Compare and contrast.

It seems that the father is a serial fantasist and Walter Mitty character who has made up all sorts of stuff in the past. Perhaps he was trying to get his own back at the school for not placing the girl's project in the top 4 in the local competition. Anyway, regardless of the motivation, it's case closed, I think - remember balloon boy?

[jules' pics] Pre-rainy-season raid on Kita Ho

Day 1: Flat trudge

Walking up the Azusa river

Day 2: Steep and scary

Climbing up to Kita Hodaka

From the top: A panoramic view. See the hut perched near the summit.

Panorama from summit of Kita Hodaka

Day 3: Stupid o'clock

Morning light on Yarigatake from Kita Hodaka

Shortly after stupid o'clock

Mountain ranges in the morning

Then we re-traced our steps home. Easily the most frightening bit of the trip was the early morning of the last day, heading off the ridge down the vertical slope, before the sun had softened the snow. No photos of this. Too scared. As soon as we got a few hundred metres lower it got easier, and we even had some fun sliding down the last bit on our arses, using our ice axes as rudders.

Probably just look like normal mountain pictures to you... but I still can't believe we made it to the top (and back) in the snow, and that this famous Kita-Alps ridge was clear all day.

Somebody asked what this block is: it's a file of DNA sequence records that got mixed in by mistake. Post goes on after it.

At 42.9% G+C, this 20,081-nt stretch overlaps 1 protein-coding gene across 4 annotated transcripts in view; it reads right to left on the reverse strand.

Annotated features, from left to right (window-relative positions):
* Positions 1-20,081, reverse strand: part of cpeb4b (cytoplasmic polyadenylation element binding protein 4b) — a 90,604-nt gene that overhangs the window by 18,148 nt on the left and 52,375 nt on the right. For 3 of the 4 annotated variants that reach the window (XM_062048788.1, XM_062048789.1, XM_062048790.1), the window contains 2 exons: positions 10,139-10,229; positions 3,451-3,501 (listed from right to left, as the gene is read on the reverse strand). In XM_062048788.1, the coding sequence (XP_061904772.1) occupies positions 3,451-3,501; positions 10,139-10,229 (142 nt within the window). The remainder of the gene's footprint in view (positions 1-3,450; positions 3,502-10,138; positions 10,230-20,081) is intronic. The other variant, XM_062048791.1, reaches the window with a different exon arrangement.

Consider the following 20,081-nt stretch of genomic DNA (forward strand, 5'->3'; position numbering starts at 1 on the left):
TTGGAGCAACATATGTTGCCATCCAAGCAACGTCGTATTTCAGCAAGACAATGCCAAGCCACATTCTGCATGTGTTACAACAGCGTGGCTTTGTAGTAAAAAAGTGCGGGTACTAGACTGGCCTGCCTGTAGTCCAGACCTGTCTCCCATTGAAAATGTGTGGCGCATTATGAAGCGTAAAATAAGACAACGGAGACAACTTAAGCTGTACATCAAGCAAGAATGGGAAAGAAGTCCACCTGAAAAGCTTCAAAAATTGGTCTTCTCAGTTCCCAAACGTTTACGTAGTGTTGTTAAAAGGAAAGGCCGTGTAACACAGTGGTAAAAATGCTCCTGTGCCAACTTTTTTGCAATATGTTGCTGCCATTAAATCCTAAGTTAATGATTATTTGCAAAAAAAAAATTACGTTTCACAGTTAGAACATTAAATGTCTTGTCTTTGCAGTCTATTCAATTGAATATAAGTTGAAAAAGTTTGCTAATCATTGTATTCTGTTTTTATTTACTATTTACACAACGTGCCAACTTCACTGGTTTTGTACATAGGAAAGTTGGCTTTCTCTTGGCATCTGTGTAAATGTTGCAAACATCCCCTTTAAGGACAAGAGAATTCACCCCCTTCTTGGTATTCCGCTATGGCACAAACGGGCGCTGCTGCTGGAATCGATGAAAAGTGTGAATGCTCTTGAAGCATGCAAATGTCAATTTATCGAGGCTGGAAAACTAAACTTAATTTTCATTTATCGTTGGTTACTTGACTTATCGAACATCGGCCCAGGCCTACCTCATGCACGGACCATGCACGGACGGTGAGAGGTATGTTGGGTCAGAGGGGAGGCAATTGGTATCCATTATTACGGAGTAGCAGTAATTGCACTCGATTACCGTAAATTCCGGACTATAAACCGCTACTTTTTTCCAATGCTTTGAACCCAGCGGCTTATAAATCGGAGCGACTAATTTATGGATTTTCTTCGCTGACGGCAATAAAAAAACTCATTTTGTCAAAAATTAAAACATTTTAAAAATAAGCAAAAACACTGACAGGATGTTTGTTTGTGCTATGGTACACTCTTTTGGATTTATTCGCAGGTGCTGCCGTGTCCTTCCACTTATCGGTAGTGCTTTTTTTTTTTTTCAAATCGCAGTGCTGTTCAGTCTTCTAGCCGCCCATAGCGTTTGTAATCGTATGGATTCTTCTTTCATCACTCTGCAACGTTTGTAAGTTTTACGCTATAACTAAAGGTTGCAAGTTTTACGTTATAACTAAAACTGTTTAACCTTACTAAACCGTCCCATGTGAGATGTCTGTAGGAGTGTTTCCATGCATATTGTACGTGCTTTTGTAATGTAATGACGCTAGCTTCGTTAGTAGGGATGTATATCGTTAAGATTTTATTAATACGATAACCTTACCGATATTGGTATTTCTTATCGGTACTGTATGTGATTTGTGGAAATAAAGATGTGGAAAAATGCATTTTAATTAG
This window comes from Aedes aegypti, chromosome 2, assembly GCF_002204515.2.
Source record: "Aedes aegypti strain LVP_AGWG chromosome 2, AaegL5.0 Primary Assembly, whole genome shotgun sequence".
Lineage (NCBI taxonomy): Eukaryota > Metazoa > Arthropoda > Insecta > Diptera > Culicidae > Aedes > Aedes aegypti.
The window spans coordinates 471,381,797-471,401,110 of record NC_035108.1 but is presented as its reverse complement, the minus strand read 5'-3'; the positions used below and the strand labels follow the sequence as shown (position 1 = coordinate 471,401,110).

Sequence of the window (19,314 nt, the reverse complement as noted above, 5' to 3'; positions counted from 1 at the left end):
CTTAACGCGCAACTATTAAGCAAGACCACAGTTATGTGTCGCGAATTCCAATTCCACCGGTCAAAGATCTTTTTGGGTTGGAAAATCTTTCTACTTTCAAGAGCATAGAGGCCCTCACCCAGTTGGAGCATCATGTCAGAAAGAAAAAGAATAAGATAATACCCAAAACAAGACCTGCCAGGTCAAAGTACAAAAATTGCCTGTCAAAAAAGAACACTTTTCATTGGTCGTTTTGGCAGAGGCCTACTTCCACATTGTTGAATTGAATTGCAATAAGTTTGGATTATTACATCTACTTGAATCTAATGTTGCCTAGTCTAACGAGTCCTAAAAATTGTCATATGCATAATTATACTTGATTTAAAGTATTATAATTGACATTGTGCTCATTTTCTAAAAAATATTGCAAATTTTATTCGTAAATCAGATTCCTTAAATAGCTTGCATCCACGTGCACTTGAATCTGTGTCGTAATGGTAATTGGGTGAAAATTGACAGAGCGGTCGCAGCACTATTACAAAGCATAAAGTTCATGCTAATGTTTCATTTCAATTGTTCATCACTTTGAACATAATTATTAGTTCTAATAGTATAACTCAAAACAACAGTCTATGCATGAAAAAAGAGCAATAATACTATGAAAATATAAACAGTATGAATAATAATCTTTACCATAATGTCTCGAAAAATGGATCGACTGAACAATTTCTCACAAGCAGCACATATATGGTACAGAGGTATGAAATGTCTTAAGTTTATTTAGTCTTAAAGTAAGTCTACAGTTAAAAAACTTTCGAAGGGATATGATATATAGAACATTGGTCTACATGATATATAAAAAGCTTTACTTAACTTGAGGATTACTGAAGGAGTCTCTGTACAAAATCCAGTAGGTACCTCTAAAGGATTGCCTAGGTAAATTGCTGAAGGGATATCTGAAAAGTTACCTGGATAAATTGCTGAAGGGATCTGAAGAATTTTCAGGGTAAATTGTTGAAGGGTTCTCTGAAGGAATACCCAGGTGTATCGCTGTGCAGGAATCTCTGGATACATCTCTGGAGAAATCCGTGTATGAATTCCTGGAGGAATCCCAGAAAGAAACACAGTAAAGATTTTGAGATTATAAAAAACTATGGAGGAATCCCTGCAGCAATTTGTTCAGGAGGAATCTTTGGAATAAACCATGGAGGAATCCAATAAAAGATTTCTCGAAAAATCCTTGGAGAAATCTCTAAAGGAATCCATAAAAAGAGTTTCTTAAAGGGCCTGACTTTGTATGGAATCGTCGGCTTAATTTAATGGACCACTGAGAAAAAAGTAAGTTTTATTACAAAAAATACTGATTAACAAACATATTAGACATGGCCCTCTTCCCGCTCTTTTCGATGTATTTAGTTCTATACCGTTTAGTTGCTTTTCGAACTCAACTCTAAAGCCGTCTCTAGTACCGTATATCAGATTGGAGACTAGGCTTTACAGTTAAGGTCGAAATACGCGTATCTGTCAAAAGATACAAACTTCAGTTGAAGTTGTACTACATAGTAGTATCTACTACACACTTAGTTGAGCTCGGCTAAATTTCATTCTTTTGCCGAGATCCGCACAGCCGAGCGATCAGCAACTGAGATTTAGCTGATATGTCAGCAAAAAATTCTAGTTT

Posted By jules to jules' pics at 6/08/2010 06:13:00 PM

Tuesday, June 08, 2010

[jules' pics] 6/08/2010 12:36:00 AM

Gendarmes, Kita Alps, originally uploaded by julesberry2001.

Two weeks ago, we said to ourselves that if rainy season hadn't arrived, we'd go and climb the ginormous and snowy Kita Hotakadake (I'd just read Tsubakuro's blog on the subject). The weather called our bluff to such an extent that, amazingly, we couldn't think of a single reason to be lazy, and James is now a pretty patchwork of red and white, due to slapdash application of the factor 40.

Posted By jules to jules' pics at 6/08/2010 12:36:00 AM

Friday, June 04, 2010

[jules' pics] 6/03/2010 07:19:00 PM

Takami-ishi, Yatsugatake, originally uploaded by julesberry2001.

Another snap from the PAYG camera. It is funny that while James is clearly taller than Fuji-san here he appears dwarfed by some not very big rocks. It must be some sort of optical illusion.

[One again, an amazing mind-reading exposure from the N80s.]

Posted By jules to jules' pics at 6/03/2010 07:19:00 PM

Thursday, June 03, 2010

Another one bites the dust

5 years, 5 PMs. Ooops, apparently it is 6 in 4 years. It's not as though they are forgettable or anything...

Hatoyama announces decision to step down as premier

I suppose that must mean Shinjiro Koizumi is now 31st in line (there's been another one in the mean time since I wrote that post).

The really good news is that in falling on his sword he's taken out Ozawa too, who by all accounts was the hated corrupt power behind the throne. Whether it makes any difference remains to be seen.

The resignation was all over some unrealistic pre-election pledge to move a US military base off Okinawa. Since there were already binding agreements regarding it, which the USA showed no inclination to renegotiate, there was little chance of this coming to pass. Of course it serves the US well to weaken the DPJ, as they have long supported the (current opposition) LDP who are more clearly inclined to be poodles.

[jules' pics] 6/02/2010 06:12:00 PM

shorts and winter boots, originally uploaded by julesberry2001.